by: Roger Dooley
One question online community operators wrestle with is how many communities (social networks, blogs, forums, wikis, etc.) one individual can participate in. Sure, people are spending more time online these days, but there’s a limit. If a person is spending an hour or two a day posting in one forum, is he likely to do the same in two or three others? If an active member in a community decides to launch a blog on the same topic, will she still devote an hour to creating a detailed, thoughtful post or will that content end up on her blog? While until now, the rising tide of total time spent online (number of users and hours per users) has lifted a lot of boats, but inevitably online activity will become a zero sum game. People who spend more time on one activity will cut back other online participation by the same amount. A couple of blog posts highlight this issue.
First, in The Attention Crash, tech-savvy marketer Steve Rubel predicts that our collective ability to process new information is soon going to hit the wall:
However, there is definitely a bubble and therefore a crash coming. It’s not financial. It’s not related to the level of noise or startups. This crash is personal. We are reaching a point where the number of inputs we have as individuals is beginning to exceed what we are capable as humans of managing. The demands for our attention are becoming so great, and the problem so widespread, that it will cause people to crash and curtail these drains. Human attention does not obey Moore’s Law.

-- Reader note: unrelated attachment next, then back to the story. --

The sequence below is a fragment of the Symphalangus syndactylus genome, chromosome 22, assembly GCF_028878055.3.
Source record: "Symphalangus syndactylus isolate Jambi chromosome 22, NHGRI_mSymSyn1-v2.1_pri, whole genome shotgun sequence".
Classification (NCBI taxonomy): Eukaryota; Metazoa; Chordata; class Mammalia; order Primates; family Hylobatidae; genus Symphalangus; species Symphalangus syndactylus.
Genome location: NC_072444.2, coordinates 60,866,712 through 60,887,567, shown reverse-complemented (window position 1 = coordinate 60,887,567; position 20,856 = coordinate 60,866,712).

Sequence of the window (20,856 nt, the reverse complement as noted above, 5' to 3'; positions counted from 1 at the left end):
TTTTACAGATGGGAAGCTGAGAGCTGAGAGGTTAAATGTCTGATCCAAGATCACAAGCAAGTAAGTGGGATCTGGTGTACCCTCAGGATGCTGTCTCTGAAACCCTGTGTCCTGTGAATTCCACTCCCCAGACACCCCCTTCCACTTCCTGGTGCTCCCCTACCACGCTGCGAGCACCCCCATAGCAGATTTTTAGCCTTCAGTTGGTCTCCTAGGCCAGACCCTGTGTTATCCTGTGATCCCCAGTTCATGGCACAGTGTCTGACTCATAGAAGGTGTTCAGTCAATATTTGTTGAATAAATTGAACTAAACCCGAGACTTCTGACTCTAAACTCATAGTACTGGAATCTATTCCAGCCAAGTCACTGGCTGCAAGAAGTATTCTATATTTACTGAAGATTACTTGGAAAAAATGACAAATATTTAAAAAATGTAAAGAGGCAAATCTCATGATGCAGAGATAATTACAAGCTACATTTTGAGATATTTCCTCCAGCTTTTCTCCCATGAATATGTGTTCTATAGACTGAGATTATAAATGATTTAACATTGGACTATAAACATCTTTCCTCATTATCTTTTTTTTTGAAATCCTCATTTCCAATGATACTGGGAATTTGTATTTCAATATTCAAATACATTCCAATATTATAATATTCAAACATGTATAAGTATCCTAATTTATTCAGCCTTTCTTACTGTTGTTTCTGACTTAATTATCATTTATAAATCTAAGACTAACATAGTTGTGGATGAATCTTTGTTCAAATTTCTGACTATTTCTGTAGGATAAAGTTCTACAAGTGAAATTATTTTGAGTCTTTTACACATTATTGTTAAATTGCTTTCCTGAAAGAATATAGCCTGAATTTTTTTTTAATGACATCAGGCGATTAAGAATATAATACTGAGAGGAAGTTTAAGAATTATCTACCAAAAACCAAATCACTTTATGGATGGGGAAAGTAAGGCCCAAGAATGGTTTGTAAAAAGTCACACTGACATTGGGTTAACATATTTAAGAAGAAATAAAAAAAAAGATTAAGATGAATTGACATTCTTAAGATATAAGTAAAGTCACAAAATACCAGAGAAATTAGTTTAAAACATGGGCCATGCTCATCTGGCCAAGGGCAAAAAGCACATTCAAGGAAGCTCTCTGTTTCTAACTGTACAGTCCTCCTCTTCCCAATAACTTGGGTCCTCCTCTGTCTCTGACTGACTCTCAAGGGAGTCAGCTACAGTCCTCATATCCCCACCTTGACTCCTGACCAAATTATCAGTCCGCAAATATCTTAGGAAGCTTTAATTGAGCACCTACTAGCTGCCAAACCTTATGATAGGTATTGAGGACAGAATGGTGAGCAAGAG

Those of us who have been early adopters and spend much of our lives online don’t need to be convinced - I know that I’ve been fairly ruthless in trying to limit my inputs, and have been actively cancelling things like free newsletter subscriptions that don’t quite hit the mark for me. And I delete a whole lot more without even a cursory read.
The second post that fit this megatrend was by Colin Nagy at PSFK, The Showdown: Facebook vs. MySpace. Nagy referred to an analysis at Mashable, Facebook Hammers MySpace on Almost All Key Features. As the title suggests, a fairly detailed feature comparison suggests that MySpace has stopped innovating and that Facebook has a chance to eat MySpace’s lunch.
Features come and go, but I think all of these high-growth social networks have to realize that online time and attention span aren’t infinite - far from it. The communities that offer a combination of quality interaction with others and, in many cases, an efficient and time-saving interface for keeping in touch with both the community at large and with individual friends will be the long-term winners. Communities that seem to waste time and make it hard for their members to get done what they want to will suffer as those members start to make the hard choices about where to cut their online time.
Original post: http://www.rogerd.net/articles/facebook-myspace